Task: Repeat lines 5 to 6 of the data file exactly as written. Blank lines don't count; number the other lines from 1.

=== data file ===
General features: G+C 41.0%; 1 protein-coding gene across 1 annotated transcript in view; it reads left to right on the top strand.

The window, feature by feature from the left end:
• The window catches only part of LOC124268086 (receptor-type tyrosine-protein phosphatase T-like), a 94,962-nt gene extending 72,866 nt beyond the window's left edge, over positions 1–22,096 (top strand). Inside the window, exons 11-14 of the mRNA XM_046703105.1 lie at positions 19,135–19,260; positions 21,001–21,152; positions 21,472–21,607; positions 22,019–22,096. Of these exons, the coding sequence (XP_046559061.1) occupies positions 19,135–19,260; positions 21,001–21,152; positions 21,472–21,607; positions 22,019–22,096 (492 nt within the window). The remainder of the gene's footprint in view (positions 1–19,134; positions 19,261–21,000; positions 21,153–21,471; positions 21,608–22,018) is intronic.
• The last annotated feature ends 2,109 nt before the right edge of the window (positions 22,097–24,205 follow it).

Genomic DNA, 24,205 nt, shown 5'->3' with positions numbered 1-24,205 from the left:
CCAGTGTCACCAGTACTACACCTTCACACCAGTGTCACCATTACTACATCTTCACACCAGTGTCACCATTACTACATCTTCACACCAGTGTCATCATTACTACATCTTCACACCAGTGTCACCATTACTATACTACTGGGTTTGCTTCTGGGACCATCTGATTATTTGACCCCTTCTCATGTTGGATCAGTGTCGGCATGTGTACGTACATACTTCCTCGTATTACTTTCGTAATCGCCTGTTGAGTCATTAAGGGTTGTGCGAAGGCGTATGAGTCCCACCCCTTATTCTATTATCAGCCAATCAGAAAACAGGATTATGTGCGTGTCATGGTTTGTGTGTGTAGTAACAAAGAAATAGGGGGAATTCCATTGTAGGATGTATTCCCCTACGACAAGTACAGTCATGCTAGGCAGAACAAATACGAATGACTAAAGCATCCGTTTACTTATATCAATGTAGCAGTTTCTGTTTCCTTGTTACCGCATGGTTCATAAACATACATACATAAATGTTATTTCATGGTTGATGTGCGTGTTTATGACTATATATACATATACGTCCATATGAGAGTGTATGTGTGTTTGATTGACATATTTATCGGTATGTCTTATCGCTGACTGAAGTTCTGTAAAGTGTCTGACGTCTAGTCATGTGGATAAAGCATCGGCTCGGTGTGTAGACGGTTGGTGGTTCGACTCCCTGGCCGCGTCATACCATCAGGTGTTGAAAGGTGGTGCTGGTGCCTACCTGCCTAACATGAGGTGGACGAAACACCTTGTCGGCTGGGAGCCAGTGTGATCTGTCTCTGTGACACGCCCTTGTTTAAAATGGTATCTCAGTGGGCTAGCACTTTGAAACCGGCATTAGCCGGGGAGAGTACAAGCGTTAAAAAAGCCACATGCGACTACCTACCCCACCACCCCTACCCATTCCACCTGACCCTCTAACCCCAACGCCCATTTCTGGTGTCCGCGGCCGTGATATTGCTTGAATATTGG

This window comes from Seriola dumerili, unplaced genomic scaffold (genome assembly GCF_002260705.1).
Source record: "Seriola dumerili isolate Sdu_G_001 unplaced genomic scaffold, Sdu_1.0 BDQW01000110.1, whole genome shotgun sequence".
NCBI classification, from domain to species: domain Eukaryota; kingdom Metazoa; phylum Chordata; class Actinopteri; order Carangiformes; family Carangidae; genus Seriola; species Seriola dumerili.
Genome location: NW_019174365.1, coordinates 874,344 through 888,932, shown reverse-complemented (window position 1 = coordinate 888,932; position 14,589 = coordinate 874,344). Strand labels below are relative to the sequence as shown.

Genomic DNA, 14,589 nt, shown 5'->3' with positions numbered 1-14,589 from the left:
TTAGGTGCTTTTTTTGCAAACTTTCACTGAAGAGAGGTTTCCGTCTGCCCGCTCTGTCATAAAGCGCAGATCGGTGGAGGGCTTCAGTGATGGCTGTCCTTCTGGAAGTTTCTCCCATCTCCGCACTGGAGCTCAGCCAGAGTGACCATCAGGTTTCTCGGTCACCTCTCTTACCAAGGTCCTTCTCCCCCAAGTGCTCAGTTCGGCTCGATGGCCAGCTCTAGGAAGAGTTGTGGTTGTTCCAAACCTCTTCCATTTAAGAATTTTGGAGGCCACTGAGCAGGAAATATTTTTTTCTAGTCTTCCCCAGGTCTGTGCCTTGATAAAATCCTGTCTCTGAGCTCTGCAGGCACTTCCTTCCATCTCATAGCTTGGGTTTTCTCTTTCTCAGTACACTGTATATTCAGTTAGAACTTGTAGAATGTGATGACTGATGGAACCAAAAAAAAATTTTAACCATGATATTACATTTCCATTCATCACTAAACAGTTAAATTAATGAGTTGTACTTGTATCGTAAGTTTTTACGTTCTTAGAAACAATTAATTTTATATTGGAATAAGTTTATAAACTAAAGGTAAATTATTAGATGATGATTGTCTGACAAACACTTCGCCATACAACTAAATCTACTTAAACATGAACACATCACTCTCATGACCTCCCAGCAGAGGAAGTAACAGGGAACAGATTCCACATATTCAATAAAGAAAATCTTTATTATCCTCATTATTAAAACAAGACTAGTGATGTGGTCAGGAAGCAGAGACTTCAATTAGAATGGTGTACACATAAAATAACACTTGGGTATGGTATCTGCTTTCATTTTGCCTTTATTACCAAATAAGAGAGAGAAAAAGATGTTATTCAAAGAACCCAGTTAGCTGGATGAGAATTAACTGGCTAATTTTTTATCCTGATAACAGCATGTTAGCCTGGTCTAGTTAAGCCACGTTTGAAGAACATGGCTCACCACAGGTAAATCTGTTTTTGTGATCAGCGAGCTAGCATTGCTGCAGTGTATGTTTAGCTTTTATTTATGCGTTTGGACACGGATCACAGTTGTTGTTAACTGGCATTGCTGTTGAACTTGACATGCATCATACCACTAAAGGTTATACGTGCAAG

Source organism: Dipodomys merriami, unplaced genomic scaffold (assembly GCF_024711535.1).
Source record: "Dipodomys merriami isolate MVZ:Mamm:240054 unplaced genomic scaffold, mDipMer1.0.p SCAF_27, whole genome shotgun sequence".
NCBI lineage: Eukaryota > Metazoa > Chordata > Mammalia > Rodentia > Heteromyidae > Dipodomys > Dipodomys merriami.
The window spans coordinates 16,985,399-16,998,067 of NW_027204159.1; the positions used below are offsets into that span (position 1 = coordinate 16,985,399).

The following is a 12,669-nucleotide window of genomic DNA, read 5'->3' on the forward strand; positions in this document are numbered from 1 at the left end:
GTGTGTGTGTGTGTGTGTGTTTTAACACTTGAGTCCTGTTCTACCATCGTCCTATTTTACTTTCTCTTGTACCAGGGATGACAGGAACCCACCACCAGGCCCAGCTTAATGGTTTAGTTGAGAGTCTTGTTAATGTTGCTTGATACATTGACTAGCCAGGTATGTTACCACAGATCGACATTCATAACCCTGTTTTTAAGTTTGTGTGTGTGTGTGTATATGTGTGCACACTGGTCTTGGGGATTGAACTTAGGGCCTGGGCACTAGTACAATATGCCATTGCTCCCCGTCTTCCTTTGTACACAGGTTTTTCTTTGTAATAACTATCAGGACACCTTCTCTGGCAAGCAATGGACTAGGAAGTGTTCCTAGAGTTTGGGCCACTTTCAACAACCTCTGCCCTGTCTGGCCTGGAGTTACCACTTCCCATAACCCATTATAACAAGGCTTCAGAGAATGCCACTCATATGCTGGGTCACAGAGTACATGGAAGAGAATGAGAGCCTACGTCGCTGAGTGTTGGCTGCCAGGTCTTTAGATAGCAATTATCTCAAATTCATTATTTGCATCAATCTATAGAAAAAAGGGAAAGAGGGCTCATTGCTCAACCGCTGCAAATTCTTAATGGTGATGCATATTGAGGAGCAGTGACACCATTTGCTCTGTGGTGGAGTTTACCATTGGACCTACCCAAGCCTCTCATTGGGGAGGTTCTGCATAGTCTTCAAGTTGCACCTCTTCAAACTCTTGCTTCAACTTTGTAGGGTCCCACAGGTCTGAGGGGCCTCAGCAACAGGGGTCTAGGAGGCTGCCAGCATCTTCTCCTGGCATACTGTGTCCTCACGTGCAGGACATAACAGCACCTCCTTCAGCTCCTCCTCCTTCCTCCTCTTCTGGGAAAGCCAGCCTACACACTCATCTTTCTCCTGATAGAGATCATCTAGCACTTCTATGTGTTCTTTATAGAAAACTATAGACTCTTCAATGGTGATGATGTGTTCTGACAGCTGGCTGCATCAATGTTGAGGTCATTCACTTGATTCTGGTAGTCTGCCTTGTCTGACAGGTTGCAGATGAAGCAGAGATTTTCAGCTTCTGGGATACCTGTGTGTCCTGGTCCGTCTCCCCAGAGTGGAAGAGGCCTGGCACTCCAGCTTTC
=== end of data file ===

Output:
Genomic DNA, 24,205 nt, shown 5'->3' with positions numbered 1-24,205 from the left:
CCAGTGTCACCAGTACTACACCTTCACACCAGTGTCACCATTACTACATCTTCACACCAGTGTCACCATTACTACATCTTCACACCAGTGTCATCATTACTACATCTTCACACCAGTGTCACCATTACTATACTACTGGGTTTGCTTCTGGGACCATCTGATTATTTGACCCCTTCTCATGTTGGATCAGTGTCGGCATGTGTACGTACATACTTCCTCGTATTACTTTCGTAATCGCCTGTTGAGTCATTAAGGGTTGTGCGAAGGCGTATGAGTCCCACCCCTTATTCTATTATCAGCCAATCAGAAAACAGGATTATGTGCGTGTCATGGTTTGTGTGTGTAGTAACAAAGAAATAGGGGGAATTCCATTGTAGGATGTATTCCCCTACGACAAGTACAGTCATGCTAGGCAGAACAAATACGAATGACTAAAGCATCCGTTTACTTATATCAATGTAGCAGTTTCTGTTTCCTTGTTACCGCATGGTTCATAAACATACATACATAAATGTTATTTCATGGTTGATGTGCGTGTTTATGACTATATATACATATACGTCCATATGAGAGTGTATGTGTGTTTGATTGACATATTTATCGGTATGTCTTATCGCTGACTGAAGTTCTGTAAAGTGTCTGACGTCTAGTCATGTGGATAAAGCATCGGCTCGGTGTGTAGACGGTTGGTGGTTCGACTCCCTGGCCGCGTCATACCATCAGGTGTTGAAAGGTGGTGCTGGTGCCTACCTGCCTAACATGAGGTGGACGAAACACCTTGTCGGCTGGGAGCCAGTGTGATCTGTCTCTGTGACACGCCCTTGTTTAAAATGGTATCTCAGTGGGCTAGCACTTTGAAACCGGCATTAGCCGGGGAGAGTACAAGCGTTAAAAAAGCCACATGCGACTACCTACCCCACCACCCCTACCCATTCCACCTGACCCTCTAACCCCAACGCCCATTTCTGGTGTCCGCGGCCGTGATATTGCTTGAATATTGG